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Torpedo Boat Alice

Apr 16, 2012

Letter from Theodore Roosevelt to John Hay

Letter from Theodore Roosevelt to John Hay, September 29, 1902, in which he gives his thoughts on his daughter’s honor. From the Library of Congress Manuscripts division

Emperor William II of Germany took great interest in naval affairs and was an enthusiastic supporter of the Imperial German Navy. He dreamed of a German fleet that could challenge the United Kingdom’s Royal Navy. He also competed at international yachting regattas with a series of racing yachts that were always named Meteor. The third Meteor was built in the United States by the Townsend-Downey Company. SMY Meteor III was ready for launch in February 1902 and Emperor William II suggested that Alice Roosevelt, President Roosevelt’s eldest daughter, sponsor the yacht.

President Roosevelt agreed to these arrangements and served as host to William’s representative at the launch, Prince Heinrich of Prussia. Heinrich was the Emperor’s younger brother and a career naval officer. Buoyed by some bottle smashing practice, Alice was excited for the ceremony which was held at Shooter’s Island on February 25, 1902. She successfully broke the bottle of champagne on Meteor’s bow and cut the last rope mooring the yacht. For her efforts, Prince Heinrich gave her a diamond bracelet with a miniature of William II. Her success was not only a boon to German-American relations but made the eighteen year old budding socialite a global sensation.

Alice would receive further honors from William II in the form of a namesake vessel…a vessel built for the Imperial German Navy and armed with torpedoes. Alice had joked with Prince Heinrich that she wanted to be named a colonel of a German lancer regiment, which would have been an honorary patron type position and not an actual cavalry officer. President Roosevelt was uncomfortable with these honorary titles and described them as “preposterous” to Secretary of State John Hay. However, he found a namesake boat to be acceptable and the torpedo boat D2 Alice Roosevelt would be in commission at least through the outbreak of the First World War.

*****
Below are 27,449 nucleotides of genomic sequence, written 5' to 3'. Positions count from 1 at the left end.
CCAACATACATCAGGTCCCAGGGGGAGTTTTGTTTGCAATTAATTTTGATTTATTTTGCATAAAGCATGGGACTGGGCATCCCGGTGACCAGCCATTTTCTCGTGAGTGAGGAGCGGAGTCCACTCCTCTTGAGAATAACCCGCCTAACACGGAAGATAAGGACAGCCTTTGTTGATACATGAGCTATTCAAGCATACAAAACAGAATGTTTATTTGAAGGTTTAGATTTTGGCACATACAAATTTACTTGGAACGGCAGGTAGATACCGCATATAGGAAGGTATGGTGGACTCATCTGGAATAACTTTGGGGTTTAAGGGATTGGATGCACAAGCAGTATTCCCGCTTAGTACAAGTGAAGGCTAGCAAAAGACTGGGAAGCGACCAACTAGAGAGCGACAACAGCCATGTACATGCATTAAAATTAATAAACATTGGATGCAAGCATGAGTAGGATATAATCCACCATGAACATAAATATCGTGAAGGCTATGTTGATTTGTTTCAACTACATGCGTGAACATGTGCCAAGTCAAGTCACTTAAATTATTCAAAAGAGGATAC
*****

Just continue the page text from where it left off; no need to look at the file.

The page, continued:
Sources:

Massie, Robert K. 1991. Dreadnought: Britain, Germany, and the coming of the Great War. New York: Random House.

Cordery, Stacy A. 2007. Alice: Alice Roosevelt Longworth, from White House princess to Washington power broker. New York: Viking.

Posted by Grant Carlson on Apr 16, 2012 in History  |  Permalink  |  Comments (0)  |  Share this post

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